strncpy

This is a discussion on strncpy within the C Programming forums, part of the General Programming Boards category; Ok I'm trying to make a strncpy prototype, and it's sort of working but on the first go it eats ...

  1. #1
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    strncpy

    Ok I'm trying to make a strncpy prototype, and it's sort of working but on the first go it eats up the first letter and it has trouble quitting the loop, you have to enter Q twice. I've tried different implementations of the While loop and this is the only one so far to even come close to working, but again it's eating things up so I'm guessing I'm not supposed to be using getchar as my check. But I just can't figure out what else to do. Thanks again for your help guys.

    Code:
    #include <stdio.h>
    #define MAX 80
    char ncpy(char * orig, char * add, int n);
    int main(void)
    {
    	char ins[MAX+1], bee[MAX+1];
    	int n, L=0;
    	
    	printf("Input a line [q to quit]\n");
    	while(getchar() != 'q')
    		{
    		gets(bee);
    		puts("Choose length to be copied");
    		scanf("%d", &n);
    //	printf("%s %d", bee, n);
    		ins[L] = ncpy(ins + L, bee, n);
    		printf("\n%s\n", ins);
    		L += n;
    		printf("Input a line [q to quit]\n");
    		}
    
    	return 0;
    }						
    	
    char ncpy(char * orig, char * add, int n)
    	{
    	int i;
    	
    	for(i=0; i<n; i++)
    		orig[i] = add[i];
    
    	return (*orig);
    	}

  2. #2
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    Why not just use gets(bee) [1], and then check if the string is "q"?


    [1] Or better yet, use fgets(bee, sizeof(bee), stdin), which prevents someone who puts his elbow on the keyboard for five minutes from overflowing your buffer.

    --
    Mats

  3. #3
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    if you mean making it

    while (gets(bee) && bee[0] != 'q') I tried that as well as
    while (bee[0] != 'q')

    and that resulted in it printing


    "Input a line [q to quit]
    Choose length to be copied"

    in between new lines anytime you hit enter no matter what was input.

  4. #4
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    Yes, I suppose that is what you'd get from doing that.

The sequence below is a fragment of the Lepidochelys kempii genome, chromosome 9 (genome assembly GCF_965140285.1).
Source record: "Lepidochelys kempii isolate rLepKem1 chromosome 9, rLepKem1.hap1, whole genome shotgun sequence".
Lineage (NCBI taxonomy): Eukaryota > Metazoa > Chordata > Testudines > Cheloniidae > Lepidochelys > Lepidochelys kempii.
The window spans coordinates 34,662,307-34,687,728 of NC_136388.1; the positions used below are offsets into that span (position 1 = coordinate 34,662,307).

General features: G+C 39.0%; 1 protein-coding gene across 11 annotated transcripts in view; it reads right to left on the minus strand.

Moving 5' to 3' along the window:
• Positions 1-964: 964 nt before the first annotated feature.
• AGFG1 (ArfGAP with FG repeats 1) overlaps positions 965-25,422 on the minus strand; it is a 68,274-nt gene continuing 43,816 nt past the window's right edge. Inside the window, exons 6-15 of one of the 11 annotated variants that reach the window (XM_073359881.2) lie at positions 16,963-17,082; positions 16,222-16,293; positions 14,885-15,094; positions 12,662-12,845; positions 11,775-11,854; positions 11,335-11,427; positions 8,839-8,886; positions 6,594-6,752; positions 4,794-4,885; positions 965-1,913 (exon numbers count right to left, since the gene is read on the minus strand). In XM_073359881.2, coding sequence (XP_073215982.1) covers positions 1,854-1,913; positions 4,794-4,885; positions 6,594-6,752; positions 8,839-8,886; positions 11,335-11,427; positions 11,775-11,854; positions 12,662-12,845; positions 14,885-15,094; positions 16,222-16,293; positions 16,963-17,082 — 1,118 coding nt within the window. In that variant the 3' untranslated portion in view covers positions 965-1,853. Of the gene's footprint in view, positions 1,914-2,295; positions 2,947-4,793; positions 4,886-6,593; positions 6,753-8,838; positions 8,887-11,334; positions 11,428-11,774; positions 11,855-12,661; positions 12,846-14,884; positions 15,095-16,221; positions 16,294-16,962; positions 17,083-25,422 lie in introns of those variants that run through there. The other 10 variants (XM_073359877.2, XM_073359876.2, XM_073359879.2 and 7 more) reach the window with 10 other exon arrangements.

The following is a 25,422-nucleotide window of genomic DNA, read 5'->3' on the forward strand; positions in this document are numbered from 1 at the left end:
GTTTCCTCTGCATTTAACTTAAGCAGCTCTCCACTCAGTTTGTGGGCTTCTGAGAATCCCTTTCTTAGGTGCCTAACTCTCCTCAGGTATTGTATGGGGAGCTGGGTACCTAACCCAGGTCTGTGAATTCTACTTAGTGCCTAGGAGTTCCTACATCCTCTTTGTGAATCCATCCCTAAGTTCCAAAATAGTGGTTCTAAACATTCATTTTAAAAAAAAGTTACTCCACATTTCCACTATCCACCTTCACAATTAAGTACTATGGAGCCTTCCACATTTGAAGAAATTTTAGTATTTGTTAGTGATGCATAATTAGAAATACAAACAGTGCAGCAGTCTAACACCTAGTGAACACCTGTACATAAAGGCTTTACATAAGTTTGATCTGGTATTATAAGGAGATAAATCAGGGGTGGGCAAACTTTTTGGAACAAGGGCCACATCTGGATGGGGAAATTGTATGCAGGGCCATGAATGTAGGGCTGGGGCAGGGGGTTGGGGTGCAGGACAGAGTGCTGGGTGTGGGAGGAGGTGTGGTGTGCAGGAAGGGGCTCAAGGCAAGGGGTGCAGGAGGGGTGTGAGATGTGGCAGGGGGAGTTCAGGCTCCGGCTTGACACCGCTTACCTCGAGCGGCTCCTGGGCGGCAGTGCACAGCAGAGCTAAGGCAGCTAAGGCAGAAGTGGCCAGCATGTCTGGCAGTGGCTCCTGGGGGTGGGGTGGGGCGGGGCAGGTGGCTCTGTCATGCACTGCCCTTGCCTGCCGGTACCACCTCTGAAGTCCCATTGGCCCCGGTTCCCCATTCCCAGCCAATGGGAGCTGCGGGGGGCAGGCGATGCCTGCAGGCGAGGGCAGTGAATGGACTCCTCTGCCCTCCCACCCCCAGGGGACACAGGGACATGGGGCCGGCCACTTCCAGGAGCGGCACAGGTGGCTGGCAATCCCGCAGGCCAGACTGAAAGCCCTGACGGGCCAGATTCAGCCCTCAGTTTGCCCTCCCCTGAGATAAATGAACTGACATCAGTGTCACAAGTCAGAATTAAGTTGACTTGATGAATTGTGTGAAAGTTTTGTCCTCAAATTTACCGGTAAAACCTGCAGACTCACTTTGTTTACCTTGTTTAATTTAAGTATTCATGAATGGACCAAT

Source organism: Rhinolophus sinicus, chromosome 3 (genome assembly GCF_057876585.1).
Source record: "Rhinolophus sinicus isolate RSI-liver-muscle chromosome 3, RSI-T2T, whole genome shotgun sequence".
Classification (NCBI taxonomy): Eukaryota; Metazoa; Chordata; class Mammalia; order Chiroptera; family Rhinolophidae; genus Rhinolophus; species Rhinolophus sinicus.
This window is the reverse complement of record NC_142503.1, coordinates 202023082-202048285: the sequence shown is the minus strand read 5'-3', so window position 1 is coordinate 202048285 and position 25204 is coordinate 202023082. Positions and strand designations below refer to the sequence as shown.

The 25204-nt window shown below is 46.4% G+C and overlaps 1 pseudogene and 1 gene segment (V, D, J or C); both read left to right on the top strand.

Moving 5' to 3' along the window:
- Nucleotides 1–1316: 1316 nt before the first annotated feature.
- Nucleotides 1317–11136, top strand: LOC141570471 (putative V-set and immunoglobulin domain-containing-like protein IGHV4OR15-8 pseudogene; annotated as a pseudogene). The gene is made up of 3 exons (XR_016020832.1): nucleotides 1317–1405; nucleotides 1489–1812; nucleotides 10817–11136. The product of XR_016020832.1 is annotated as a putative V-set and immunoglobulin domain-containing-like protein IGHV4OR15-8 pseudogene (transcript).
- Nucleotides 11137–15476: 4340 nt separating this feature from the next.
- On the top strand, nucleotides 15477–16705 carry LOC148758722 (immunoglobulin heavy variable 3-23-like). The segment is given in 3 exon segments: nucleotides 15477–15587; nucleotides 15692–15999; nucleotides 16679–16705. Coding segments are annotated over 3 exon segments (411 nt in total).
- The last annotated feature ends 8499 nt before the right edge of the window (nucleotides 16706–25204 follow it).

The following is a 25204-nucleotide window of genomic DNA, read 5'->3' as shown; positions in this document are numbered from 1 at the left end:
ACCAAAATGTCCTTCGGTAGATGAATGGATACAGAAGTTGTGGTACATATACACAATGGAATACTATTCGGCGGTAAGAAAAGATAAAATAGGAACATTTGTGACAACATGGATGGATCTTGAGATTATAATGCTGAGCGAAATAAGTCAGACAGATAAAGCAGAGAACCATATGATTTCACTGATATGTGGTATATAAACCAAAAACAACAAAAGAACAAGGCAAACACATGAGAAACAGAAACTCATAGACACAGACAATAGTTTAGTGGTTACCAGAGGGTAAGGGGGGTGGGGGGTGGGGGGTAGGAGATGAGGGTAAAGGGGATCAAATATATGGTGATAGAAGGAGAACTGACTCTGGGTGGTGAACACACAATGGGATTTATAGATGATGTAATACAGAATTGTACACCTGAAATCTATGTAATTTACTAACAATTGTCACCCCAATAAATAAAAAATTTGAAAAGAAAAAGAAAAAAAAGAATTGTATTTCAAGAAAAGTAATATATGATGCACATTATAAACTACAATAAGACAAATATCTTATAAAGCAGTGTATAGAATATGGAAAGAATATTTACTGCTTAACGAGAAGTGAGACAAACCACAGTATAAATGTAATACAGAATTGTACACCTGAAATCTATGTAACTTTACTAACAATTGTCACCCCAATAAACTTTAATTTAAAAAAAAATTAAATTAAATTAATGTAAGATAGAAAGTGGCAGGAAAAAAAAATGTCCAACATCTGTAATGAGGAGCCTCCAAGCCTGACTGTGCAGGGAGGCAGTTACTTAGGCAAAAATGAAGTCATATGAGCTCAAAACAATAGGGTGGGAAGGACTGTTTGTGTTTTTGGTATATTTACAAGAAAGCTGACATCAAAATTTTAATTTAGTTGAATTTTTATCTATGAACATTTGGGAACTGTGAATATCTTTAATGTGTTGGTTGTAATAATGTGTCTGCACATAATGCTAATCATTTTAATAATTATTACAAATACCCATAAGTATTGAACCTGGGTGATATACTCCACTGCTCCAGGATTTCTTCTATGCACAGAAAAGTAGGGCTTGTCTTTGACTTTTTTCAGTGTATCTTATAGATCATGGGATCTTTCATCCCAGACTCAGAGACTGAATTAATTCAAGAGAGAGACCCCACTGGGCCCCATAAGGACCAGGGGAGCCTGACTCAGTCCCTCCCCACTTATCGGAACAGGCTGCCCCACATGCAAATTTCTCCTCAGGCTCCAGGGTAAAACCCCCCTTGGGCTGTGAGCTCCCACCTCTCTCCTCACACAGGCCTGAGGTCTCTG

How about:

    Code:
    ...
    int done = 0;
    ...
    
    while(!done) {
        fgets(bee, sizeof bee, stdin);
        if (strcmp("q", bee) == 0)
            done = 1;
        else if (strlen(bee) != 0) {
            ... // the rest of your code to chose n and such 
       } 
    }
    --
    Mats

  5. #5
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    Code:
    #include <stdio.h>
    #define MAX 80
    char ncpy(char * orig, char * add, int n);
    int main(void)
    {
    	char ins[MAX+1], bee[MAX+1];
    	int n, L=0;
    	int done = 0;
    	
    	printf("Input a line [q to quit]\n");
    	while(!done)
    		{
    		fgets(bee, sizeof bee, stdin);
        if (strcmp("q", bee) == 0)
            done = 1;
        else if (strlen(bee) != 0) 
    			{
    			puts("Choose length to be copied");
    			scanf("&#37;d", &n);
    //	printf("%s %d", bee, n);
    			ins[L] = ncpy(ins + L, bee, n);
    			printf("\n%s\n", ins);
    			L += n;
    			printf("Input a line [q to quit]\n");
    			}
    		}
    
    	return 0;
    }						
    	
    char ncpy(char * orig, char * add, int n)
    	{
    	int i;
    	
    	for(i=0; i<n; i++)
    		orig[i] = add[i];
    
    	return (*orig);
    	}
    resulted in

    [Session started at 2007-07-27 19:46:58 -0400.]
    Input a line [q to quit]
    bam
    Choose length to be copied
    3

    bam$&#203;$\303\377\377\377\377\377\377
    Input a line [q to quit]
    Choose length to be copied

    forgot string.h first run but adding it didn't help
    Last edited by zmaker5; 07-27-2007 at 05:56 PM.

  6. #6
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    Well, the garbage at the end is that you're not terminating the string in your ncpy function.

    You may also want to strip any carriage return and newlines from the fgets() functions input - that way the check for "empty string" will work.

    --
    Mats

  7. #7
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    Got the termination in but it's still just looping straight to "choose length" after the first run through. I just don't know how I get it to stop reading in an extra new line (since I'm assuming that's what's forcing the looping when it checks for an empty string. Before I made it a looping program I used a
    getchar():
    to remove the newline from the input before it read the input string. I hate to be a bother but I'm refreshing myself on C (never was too in depth in it, the logic is easy but the syntax always gets me.) So you might have to hint at how I can remove returns and newlines before fgets kicks in. Thanks again for your help


    -edit- I'm going to just redo my loop entirely, I've changed some things and it's looping fine but I have to rethink how I'm passing my main array so that each input gets added on to the end. Thanks again mate